As the Lunar New Year approaches, Chinese travelers are flocking to train stations and airports to take part in a nationwide ritual: the world’s biggest annual human migration
As the Lunar New Year approaches, Chinese travelers flocked to train stations and airports Friday to take part in a nationwide ritual: the world’s biggest annual human migration.
Around 3 billion trips will be made during the Spring Festival travel rush, China’s Transport Ministry has estimated. The period began this year on Jan. 10 and is expected to last through Feb. 18, well after Lunar New Year’s Day on Jan. 25.
The festivities are a time for family reunions and abundant feasts. For migrant laborers who work in cities far from home, it may be the one time in the year that they can see their relatives.
Extra precautions will be taken with this year’s journey, as a viral pneumonia outbreak has struck central China. In the city of Wuhan, 41 people have been diagnosed with a new type of coronavirus, a family of viruses with consequences ranging from the common cold to severe diseases like SARS. Two patients have died.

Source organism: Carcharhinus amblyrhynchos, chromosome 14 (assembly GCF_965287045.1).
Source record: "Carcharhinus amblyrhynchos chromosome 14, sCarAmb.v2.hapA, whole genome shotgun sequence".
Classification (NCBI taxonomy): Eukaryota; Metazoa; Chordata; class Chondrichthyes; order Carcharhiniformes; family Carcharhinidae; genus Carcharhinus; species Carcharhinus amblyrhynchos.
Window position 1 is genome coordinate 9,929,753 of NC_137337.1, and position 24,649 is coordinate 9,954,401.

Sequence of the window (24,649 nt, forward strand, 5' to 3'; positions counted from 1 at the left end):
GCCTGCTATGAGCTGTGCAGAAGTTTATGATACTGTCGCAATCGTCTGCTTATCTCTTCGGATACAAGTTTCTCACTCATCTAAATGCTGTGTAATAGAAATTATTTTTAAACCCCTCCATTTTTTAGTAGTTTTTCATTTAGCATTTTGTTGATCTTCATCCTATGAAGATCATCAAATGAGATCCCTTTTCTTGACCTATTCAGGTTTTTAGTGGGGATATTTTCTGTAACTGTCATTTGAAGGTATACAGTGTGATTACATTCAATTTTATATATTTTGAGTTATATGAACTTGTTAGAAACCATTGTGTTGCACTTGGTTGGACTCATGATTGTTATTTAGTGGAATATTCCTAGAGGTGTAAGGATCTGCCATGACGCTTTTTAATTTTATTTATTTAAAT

Transport hubs will strengthen disinfection, monitoring and prevention measures, said Wang Yang, the Chinese Ministry of Transport’s chief engineer.
“The emergence of the epidemic may cause panic among people, especially in areas where people are concentrated during the Spring Festival travel period,” Wang told reporters at a news conference last week.
There were no signs of additional screening or other measures to combat the spread of germs Friday morning at Beijing South Station, where thousands thronged the station’s main hall. Officers at a police outpost said they were not aware of the coronavirus outbreak. A woman named Wang Liu at the station’s service counter said she “hadn’t heard of” the situation.
Associated Press journalist Dake Kang contributed to this report.